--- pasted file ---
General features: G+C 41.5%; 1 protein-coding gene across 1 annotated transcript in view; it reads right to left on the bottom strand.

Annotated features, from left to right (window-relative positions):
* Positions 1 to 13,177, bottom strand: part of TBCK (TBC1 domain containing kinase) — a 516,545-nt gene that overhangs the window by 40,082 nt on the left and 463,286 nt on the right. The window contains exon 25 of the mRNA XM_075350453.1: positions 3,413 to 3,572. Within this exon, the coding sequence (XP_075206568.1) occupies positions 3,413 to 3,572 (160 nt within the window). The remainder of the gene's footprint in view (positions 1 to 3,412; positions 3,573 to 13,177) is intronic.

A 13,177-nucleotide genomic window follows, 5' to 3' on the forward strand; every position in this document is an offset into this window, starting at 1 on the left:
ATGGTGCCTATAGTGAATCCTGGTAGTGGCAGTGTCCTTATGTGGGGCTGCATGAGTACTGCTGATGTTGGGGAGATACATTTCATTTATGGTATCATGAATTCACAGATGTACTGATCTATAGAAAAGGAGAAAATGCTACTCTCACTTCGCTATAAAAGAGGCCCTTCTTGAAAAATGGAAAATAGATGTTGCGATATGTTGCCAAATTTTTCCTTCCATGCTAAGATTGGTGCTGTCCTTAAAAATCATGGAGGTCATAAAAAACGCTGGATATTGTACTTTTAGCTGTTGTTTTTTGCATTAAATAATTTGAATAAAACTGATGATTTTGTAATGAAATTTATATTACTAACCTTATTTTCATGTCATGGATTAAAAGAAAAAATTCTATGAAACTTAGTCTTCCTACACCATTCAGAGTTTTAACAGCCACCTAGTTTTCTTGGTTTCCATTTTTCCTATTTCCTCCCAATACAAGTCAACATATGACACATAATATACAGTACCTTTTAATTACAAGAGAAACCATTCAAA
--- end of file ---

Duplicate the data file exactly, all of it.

General features: G+C 41.5%; 1 protein-coding gene across 1 annotated transcript in view; it reads right to left on the bottom strand.

Annotated features, from left to right (window-relative positions):
* Positions 1 to 13,177, bottom strand: part of TBCK (TBC1 domain containing kinase) — a 516,545-nt gene that overhangs the window by 40,082 nt on the left and 463,286 nt on the right. The window contains exon 25 of the mRNA XM_075350453.1: positions 3,413 to 3,572. Within this exon, the coding sequence (XP_075206568.1) occupies positions 3,413 to 3,572 (160 nt within the window). The remainder of the gene's footprint in view (positions 1 to 3,412; positions 3,573 to 13,177) is intronic.

A 13,177-nucleotide genomic window follows, 5' to 3' on the forward strand; every position in this document is an offset into this window, starting at 1 on the left:
ATGGTGCCTATAGTGAATCCTGGTAGTGGCAGTGTCCTTATGTGGGGCTGCATGAGTACTGCTGATGTTGGGGAGATACATTTCATTTATGGTATCATGAATTCACAGATGTACTGATCTATAGAAAAGGAGAAAATGCTACTCTCACTTCGCTATAAAAGAGGCCCTTCTTGAAAAATGGAAAATAGATGTTGCGATATGTTGCCAAATTTTTCCTTCCATGCTAAGATTGGTGCTGTCCTTAAAAATCATGGAGGTCATAAAAAACGCTGGATATTGTACTTTTAGCTGTTGTTTTTTGCATTAAATAATTTGAATAAAACTGATGATTTTGTAATGAAATTTATATTACTAACCTTATTTTCATGTCATGGATTAAAAGAAAAAATTCTATGAAACTTAGTCTTCCTACACCATTCAGAGTTTTAACAGCCACCTAGTTTTCTTGGTTTCCATTTTTCCTATTTCCTCCCAATACAAGTCAACATATGACACATAATATACAGTACCTTTTAATTACAAGAGAAACCATTCAAA